Whether onboard ship or at an undisclosed location ashore, I don’t need to tell you how much it sucks to be away from home on Christmas.
Hopefully you get some phone time with your family or an LPO that isn’t a total poop head today.
And a good meal of course, at least something better than BBQ beef cubes or whatever dish you most dislike on board.
Those who wore the uniform in generations before you seem to love saying how hard they had it back in the day, and that today’s Navy and sailors are soft.
But looking at the Navy’s Christmas mess menus from decades past, it’s hard at times to parse out whether the offerings are better or worse.
Some items look good to this day, while others legit make me scratch my head.
With that in mind, enjoy this stroll through Navy Christmas meals of yore, brought to us by the folks over at the Naval History and Heritage Command.
The Year: 1917, about eight months after the United States entered World War I.
The Ship: The “Bulldog of the Navy” Oregon, a pre-dreadnought, Indiana-class battleship commissioned in 1896. Old school.
The outstanding: Oyster soup, chestnut dressing, whatever “Hard Sauce” is, cigarettes.
The unsat: Oyster soup on a ship commissioned in 1896; the prominent placement for celery and radish atop the menu; cluster raisins, which sounds like when you take raisins out of one of those little boxes.
The Year: 1918, Christmas falls a few weeks after Armistice Day and the world is watching the United States take its place on the global stage.
The Ship: The Monterey, the sole Monterey-class monitor in the American fleet.
The Outstanding: Grape juice punch, cigarettes.
The Unsat: This was a time before printers, when OG Seaman Timmy (RIP, probably) had to type up every damn menu. Typos likely abounded. Maybe that’s why turkey is listed with tartar sauce, and baked red snapper was served with giblet gravy.
The Year: 1926. The Great Depression had not yet hit, but World War I was over. “What now?” America asked.
The Ship: The battleship Colorado, first of its class, steamed under the Golden Gate Bridge in 1942 in case of a Japanese invasion, then took the fight to the Pacific, which meant surviving 22 shell hits from shore batteries during the Battle of Tinian in 1944. At the time of this Christmas meal, she was just a young thing, having been commissioned three years prior.
The Outstanding: The pickled eggs (excellent, actually), the oyster stuffing, the cold roast pork, the cigarettes!
The Unsat: The cold boiled ham, this creepy Santa on the menu’s cover. Those kids are like, “naw.”
The Year: 1932. A time of relative interwar peace even as Hitler was set to take power the following year. He’d rebuild the Germany military and then the French would fail to nip his Nazi hordes in the bud and then World War II.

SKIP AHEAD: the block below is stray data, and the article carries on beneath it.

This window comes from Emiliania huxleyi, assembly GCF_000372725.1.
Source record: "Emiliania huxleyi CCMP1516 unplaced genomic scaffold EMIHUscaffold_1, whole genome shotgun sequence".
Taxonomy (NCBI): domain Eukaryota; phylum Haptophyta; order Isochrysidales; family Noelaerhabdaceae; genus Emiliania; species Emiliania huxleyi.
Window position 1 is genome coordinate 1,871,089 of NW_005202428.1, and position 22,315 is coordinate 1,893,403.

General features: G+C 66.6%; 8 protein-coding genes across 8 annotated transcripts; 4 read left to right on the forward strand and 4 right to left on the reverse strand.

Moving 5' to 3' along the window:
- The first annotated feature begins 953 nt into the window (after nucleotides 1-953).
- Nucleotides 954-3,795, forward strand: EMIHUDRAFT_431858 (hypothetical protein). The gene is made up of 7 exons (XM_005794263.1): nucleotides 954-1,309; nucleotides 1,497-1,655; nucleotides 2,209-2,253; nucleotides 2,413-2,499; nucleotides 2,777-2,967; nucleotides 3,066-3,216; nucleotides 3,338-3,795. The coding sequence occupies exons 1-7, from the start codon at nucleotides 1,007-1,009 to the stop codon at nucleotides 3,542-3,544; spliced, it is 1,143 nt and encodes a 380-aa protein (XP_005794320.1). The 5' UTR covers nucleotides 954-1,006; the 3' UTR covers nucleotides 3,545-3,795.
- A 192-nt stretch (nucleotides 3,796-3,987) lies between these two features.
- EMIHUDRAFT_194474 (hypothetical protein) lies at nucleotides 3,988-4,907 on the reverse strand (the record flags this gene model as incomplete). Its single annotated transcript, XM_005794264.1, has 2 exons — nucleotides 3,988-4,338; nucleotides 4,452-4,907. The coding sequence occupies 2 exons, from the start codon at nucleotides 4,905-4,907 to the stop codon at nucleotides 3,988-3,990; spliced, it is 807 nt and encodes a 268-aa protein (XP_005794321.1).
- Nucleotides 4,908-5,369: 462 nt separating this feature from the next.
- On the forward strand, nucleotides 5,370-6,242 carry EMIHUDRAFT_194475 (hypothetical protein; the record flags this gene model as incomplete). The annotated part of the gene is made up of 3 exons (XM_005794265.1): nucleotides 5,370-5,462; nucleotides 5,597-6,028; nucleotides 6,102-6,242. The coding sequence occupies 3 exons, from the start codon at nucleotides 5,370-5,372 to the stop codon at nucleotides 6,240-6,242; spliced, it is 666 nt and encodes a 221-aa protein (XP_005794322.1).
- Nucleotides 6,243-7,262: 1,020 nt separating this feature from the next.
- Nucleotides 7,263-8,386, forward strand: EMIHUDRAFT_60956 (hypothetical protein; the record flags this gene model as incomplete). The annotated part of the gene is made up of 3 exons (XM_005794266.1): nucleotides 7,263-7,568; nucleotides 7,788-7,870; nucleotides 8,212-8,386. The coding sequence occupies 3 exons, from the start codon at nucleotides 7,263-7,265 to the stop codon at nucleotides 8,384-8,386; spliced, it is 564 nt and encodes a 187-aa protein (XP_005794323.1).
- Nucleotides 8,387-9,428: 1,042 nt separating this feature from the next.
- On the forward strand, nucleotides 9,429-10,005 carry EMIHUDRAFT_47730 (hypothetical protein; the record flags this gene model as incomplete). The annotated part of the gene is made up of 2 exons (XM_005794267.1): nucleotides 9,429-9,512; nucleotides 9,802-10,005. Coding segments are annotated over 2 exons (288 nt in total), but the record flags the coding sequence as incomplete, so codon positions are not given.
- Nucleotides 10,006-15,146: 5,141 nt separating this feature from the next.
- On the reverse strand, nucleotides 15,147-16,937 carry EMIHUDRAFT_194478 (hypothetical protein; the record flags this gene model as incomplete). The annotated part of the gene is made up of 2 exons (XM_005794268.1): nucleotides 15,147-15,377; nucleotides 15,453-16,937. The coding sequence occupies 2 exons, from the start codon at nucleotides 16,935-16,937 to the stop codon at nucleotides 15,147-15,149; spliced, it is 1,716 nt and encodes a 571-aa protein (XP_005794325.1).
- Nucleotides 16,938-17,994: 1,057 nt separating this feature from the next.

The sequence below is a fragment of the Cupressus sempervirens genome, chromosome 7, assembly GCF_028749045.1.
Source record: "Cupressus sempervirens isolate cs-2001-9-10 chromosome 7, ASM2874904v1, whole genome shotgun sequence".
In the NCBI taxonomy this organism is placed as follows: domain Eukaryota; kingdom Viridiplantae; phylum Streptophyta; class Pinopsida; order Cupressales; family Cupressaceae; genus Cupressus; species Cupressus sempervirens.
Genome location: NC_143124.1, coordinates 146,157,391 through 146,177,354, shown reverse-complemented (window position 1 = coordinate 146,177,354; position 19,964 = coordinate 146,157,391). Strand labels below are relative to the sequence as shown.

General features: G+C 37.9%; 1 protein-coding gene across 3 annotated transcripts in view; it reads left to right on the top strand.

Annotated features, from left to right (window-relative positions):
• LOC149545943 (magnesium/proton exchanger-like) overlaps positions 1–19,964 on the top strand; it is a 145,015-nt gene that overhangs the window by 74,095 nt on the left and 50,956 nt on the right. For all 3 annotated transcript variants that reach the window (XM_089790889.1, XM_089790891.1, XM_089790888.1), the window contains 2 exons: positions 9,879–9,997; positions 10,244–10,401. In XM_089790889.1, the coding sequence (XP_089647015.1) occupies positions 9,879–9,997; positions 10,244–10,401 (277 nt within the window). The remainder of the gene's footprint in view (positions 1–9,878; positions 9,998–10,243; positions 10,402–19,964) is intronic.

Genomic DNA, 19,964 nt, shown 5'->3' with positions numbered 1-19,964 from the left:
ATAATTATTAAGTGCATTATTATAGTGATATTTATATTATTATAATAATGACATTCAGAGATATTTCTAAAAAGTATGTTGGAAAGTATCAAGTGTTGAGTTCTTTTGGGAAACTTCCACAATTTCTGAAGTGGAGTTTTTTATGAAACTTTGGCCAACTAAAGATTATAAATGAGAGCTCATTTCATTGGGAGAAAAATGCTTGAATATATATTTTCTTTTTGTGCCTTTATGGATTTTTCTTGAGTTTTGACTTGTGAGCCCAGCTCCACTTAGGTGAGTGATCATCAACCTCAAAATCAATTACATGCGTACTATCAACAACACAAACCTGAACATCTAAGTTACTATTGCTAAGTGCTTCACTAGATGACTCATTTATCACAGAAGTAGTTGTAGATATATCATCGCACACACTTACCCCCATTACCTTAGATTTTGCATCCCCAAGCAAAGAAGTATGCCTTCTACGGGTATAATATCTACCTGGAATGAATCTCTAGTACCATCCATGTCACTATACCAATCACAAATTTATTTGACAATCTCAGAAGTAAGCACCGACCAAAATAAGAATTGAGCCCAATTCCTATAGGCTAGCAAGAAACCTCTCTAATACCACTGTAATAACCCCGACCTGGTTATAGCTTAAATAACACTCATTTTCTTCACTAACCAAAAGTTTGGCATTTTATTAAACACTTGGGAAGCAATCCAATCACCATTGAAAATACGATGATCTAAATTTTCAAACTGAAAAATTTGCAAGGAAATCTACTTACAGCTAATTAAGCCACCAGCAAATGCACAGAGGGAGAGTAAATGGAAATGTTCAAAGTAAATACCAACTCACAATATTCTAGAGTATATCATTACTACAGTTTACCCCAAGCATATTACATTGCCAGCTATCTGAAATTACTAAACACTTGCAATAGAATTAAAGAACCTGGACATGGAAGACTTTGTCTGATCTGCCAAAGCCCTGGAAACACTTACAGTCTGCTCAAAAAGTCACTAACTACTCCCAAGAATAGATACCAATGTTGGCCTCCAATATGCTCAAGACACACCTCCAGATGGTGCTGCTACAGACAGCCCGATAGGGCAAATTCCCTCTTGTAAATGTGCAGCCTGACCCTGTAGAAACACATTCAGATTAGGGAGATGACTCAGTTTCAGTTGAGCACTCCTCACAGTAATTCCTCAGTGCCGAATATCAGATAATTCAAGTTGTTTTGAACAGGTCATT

The Ship: USS NITRO! Oh, come get you some! With a name like that, how could it be anything BUT an ammunition ship? Old girl was commissioned in 1921 and strolled into the scrap yard right after WWII.
The Outstanding: “Roast Young Princess Anne Turkey” sounds like something you’d pay too much for at Whole Foods; cigarettes.
The Unsat: Celery hearts? Toasted crackers? That like a CS today saying, “today I can offer burgered ham featuring ketchup.”
The Year: 1941. Possibly the worst December in American history. The Japanese bombed Pearl Harbor just 18 days prior.
The Ship: The humble Bridge, the lead storeship (AF-1!) of her class, serving proudly through World War I and World War II.
The Outstanding: I never met a sweet pickle I didn’t like, spiced ham is never bad, and sign me up for whatever a parkerhouse roll is; cigarettes.
The Unsat: Mr. Fancy Culinary Specialist coming with the Tomato Madrilene, a cold tomato/gelatin soup. You think you’re better than me??? Crisp saltines, thousand island dressing as its own menu item.
The Year: 1948. Enjoy that post-WWII high, American troops. The carnage of Korea is right around the corner.
The Ship: The aircraft carrier Coral Sea, aka “The Ageless Warrior,” which is also my nickname in the Military Times newsroom.
The Outstanding: “Snow flake potatoes,” giblet gravy, them parkerhouse rolls, cigarettes.
The Unsat: Saltines as a menu item, “fresh frozen french peas,” the uber-religious message of the carrier’s skipper, aka What Could Get You Fired in 2018:
The Year: 1956, Cold War in full effect. Duck and cover, kids!
The Ship: The Barry, a workhorse destroyer that roamed the world and earned two battle stars in Vietnam.
The Outstanding: Not much to rip here — prime rib, squash, Yorkshire pudding (aka the gravy cup you eat), clover leaf rolls, CIGARETTES!
The Unsat: Not sure I’d take salmon-stuffed celery, but otherwise the CS squad was aces with this one.
The Year: 1982.
The Ship: The Cavalla, a Sturgeon-class submarine from back in the day when you could smoke on the boats.
The Outstanding: No one’s hating on the prime rib, almondine string beans are old-school good, shrimp cocktail but only if you saw the triad eat them first.
The Unsat: No cigarettes.
There were of course many other Christmas dinners on countless other vessels over the years, but this was the extent of the Naval History and Heritage Command’s listings, so there you go.
If you are spending this Christmas away from home, just remember that you’ll be home again and will reflect on this Christmas in Decembers future, when you’re among those you love.
It’ll make you grateful to be home.
Geoff is the editor of Navy Times, but he still loves writing stories. He covered Iraq and Afghanistan extensively and was a reporter at the Chicago Tribune. He welcomes any and all kinds of tips at email@example.com.